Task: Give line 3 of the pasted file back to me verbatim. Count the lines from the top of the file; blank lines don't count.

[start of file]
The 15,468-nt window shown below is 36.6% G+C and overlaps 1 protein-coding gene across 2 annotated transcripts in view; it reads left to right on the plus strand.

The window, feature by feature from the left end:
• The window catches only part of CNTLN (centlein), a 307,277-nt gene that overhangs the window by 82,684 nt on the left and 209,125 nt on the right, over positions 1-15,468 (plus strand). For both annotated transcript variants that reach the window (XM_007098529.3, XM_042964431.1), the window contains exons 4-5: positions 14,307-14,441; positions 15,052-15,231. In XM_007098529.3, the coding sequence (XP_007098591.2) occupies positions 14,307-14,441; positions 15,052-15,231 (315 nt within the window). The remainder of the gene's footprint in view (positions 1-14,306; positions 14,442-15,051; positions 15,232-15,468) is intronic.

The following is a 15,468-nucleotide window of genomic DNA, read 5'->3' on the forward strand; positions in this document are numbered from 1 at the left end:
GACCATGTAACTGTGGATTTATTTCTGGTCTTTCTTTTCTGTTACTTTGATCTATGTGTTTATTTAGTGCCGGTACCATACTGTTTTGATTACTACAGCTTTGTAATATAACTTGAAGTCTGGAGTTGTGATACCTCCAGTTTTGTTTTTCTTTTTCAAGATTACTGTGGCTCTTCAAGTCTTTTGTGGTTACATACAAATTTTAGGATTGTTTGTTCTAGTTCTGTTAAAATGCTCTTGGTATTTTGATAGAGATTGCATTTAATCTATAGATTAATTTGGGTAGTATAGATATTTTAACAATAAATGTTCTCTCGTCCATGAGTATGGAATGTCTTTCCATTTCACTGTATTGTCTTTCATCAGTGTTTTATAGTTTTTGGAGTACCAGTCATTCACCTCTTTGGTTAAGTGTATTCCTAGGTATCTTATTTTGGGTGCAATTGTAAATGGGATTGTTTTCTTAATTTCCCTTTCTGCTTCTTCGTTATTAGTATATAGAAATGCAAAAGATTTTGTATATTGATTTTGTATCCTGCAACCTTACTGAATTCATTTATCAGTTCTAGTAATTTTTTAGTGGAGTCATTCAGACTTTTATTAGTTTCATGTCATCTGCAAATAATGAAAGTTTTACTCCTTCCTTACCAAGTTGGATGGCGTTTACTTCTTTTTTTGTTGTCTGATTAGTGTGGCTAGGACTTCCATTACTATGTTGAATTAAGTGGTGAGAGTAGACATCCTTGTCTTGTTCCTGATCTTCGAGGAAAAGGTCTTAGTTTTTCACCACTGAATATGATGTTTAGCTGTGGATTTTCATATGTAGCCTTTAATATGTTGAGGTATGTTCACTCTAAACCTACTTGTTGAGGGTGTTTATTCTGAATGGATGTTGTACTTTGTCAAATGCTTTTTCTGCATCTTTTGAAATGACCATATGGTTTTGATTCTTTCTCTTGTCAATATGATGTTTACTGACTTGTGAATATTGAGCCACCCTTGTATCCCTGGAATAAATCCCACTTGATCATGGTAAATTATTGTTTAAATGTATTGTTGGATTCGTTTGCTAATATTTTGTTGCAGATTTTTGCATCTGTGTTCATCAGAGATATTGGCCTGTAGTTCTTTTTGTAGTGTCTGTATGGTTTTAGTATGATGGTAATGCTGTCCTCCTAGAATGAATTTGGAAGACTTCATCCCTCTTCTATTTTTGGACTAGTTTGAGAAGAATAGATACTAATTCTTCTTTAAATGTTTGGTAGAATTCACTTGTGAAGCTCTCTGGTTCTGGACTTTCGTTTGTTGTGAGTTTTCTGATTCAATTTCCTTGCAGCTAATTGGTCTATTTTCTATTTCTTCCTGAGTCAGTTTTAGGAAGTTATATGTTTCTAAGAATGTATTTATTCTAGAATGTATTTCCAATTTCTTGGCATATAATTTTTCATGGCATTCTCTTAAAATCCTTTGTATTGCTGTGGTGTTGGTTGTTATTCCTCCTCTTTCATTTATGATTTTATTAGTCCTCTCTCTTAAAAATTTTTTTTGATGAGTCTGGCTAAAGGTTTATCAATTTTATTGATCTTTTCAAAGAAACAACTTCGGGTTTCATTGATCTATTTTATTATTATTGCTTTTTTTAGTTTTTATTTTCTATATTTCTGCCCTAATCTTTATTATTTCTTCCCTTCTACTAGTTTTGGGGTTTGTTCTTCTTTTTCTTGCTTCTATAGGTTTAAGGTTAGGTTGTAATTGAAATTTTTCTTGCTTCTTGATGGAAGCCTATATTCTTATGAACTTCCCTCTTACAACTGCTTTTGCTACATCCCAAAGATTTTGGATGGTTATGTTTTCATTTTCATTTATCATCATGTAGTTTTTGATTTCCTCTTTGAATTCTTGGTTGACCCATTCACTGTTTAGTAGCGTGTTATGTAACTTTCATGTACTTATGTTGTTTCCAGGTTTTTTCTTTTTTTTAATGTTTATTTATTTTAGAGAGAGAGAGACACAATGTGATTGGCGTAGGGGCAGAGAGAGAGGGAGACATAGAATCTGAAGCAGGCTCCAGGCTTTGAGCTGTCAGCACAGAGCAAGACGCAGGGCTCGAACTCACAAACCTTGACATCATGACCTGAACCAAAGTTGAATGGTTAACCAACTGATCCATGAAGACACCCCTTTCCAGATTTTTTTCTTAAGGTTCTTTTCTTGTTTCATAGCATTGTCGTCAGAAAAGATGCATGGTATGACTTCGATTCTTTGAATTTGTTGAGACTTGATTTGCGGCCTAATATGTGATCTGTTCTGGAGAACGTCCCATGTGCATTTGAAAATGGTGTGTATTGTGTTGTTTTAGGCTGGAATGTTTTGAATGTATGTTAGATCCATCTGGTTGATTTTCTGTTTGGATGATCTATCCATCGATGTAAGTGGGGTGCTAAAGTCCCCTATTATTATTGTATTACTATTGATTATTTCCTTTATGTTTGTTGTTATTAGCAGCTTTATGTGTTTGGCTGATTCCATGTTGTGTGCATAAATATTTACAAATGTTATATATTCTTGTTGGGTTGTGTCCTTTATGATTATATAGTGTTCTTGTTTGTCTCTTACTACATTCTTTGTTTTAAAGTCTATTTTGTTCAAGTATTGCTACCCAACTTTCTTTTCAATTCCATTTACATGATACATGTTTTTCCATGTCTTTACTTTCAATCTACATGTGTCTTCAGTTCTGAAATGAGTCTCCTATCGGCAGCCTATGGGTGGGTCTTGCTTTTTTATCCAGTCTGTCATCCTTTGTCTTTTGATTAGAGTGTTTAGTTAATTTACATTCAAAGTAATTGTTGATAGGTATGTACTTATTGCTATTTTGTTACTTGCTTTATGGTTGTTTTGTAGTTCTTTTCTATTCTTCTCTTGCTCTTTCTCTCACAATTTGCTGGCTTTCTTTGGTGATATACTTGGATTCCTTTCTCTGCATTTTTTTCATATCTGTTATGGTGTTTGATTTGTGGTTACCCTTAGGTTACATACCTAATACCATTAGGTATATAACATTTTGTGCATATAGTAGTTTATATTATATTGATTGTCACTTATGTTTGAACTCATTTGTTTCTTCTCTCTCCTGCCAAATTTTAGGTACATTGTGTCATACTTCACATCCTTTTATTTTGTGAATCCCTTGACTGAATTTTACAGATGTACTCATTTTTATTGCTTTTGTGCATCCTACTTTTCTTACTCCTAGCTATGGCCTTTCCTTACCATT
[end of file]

• The window catches only part of CNTLN (centlein), a 307,277-nt gene that overhangs the window by 82,684 nt on the left and 209,125 nt on the right, over positions 1-15,468 (plus strand). For both annotated transcript variants that reach the window (XM_007098529.3, XM_042964431.1), the window contains exons 4-5: positions 14,307-14,441; positions 15,052-15,231. In XM_007098529.3, the coding sequence (XP_007098591.2) occupies positions 14,307-14,441; positions 15,052-15,231 (315 nt within the window). The remainder of the gene's footprint in view (positions 1-14,306; positions 14,442-15,051; positions 15,232-15,468) is intronic.